Meet Stacey: Former Head Start Mom and Current Community Action Board Member

Stacey Lucas Head Start

Stacey has 3 kids, ages 22, 18 and 5. When her littlest was a toddler, Stacey knew her son needed more. “There came a point when I couldn’t give him everything he needed,” remembers Stacey. She knew her son could benefit from more social interaction and structure.

Searching for options, Stacey called around and looked at other preschools but Community Action allowed her to send her son for free, which is what worked for her budget at the time. To Stacey, the cost isn’t the only benefit, for her, it was the quality of the program and the staff. “The assessment and intakes was a smooth process and everyone was very nice. The home visitors they were really kind too if there was anything specific that we needed, they were right on it. The teachers even visited our home. It was services that wouldn’t happen with the other programs I looked into.”

Stacey started volunteering in the classroom and loved it. She fell in love with the kids. She knew she wanted to get more involved, and when she was asked to join the Early Education Policy Council, while she wasn’t sure what it was, she did know she was in. She later went on to become the president of the policy council and sits on the Community Action of Allegan County Board. “It was all out of my comfort zone but I learned there was more depth than the shallow stuff – there were decisions to be made. I had a say in it and everyone cares for the family and kids. It is something I want to be apart of it,” Stacey recalls.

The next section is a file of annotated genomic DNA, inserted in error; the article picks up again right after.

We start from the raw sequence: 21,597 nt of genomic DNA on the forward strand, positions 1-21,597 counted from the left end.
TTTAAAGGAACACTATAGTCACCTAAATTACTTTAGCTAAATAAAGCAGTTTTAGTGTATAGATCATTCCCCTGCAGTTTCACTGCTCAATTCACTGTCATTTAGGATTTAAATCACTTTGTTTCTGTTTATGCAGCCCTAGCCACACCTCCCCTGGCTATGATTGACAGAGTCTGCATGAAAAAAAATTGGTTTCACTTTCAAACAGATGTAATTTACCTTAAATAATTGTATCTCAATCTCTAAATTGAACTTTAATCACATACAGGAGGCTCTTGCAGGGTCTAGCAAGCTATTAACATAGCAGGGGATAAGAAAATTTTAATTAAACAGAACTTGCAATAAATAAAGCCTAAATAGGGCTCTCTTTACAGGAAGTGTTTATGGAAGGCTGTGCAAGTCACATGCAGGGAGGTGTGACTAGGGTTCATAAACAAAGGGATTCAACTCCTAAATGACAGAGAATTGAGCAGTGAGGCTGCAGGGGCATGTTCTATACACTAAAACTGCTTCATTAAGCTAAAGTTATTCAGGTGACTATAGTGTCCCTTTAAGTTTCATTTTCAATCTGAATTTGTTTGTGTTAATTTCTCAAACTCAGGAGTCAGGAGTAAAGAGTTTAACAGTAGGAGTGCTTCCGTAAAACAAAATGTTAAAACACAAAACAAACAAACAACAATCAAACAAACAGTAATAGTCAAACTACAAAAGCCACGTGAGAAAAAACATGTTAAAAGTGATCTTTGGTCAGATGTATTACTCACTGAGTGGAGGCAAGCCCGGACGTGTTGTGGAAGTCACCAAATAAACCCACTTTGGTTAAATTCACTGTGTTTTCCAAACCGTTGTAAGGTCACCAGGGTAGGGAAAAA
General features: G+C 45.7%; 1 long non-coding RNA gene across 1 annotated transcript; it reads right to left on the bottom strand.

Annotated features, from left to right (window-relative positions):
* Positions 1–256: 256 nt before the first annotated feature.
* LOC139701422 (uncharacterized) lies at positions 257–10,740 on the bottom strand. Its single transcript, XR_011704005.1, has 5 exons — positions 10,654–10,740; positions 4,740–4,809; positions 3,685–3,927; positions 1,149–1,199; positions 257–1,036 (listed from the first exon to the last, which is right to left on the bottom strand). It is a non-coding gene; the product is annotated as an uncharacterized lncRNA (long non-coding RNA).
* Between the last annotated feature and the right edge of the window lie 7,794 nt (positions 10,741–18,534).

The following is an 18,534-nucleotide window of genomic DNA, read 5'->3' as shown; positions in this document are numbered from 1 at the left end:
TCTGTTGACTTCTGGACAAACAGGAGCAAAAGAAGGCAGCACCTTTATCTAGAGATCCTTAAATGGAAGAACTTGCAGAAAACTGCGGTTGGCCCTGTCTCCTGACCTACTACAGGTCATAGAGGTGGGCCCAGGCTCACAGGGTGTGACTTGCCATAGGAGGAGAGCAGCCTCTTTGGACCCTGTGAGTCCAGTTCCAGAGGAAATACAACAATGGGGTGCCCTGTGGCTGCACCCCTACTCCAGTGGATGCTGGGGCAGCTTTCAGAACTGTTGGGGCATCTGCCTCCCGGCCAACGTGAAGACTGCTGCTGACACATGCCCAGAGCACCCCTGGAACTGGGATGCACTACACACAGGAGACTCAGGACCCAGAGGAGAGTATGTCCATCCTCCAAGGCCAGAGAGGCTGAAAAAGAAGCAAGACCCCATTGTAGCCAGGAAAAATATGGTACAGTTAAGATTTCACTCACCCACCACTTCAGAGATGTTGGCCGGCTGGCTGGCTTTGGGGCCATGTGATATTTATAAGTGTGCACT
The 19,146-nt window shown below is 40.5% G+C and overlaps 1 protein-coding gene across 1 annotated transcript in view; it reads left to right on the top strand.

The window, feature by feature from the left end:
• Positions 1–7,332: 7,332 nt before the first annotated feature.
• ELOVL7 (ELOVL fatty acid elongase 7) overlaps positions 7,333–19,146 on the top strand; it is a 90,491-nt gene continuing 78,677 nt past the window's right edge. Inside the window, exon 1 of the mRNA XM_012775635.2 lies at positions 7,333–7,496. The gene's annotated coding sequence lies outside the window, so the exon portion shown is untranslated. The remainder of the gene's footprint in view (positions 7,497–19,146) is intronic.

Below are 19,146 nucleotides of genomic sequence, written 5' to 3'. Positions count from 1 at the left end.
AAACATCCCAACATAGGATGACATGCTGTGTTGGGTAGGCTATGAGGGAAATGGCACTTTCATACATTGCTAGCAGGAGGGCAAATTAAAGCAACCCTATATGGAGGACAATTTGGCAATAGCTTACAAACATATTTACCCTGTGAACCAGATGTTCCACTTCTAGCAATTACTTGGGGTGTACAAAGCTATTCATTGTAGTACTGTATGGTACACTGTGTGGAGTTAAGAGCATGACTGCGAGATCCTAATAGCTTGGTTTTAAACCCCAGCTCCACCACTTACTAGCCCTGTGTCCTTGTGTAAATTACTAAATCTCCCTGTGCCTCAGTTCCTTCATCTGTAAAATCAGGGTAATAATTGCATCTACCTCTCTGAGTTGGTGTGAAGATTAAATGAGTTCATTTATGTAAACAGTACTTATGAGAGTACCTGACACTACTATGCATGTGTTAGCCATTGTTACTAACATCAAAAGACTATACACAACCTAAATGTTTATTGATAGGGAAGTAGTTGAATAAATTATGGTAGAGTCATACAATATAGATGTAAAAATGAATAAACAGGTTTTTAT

“I wish I would’ve put my other two children in Head Start.”

Stacey feels Head Start advances the children more. Not only do they get the structure but they get self-discipline that prepares them for their future. Also for the social interaction was beneficial.

“Head Start has rules that they follow. You feel safe knowing your kids are going somewhere they are being taken care of and are prepared to enter public school. They get to eat until they are full which isn’t always an option in public school. Some kids need the academic part, some need the socialization part and this helps all of it. It also helps the parents and gives them time to take care of themselves and other things they need to do for the home.”

When asked what if there wasn’t Head Start? Stacey paused and then said she doesn’t know what she would’ve done.

And as for her son’s opinon on Head Start. “He loved Head Start. He felt like he was a big boy,” mentioned Stacey. The transition to kindergarten was much smoother with her youngest compared to her older children. It paved the way and prepared him for the full days in the classroom.

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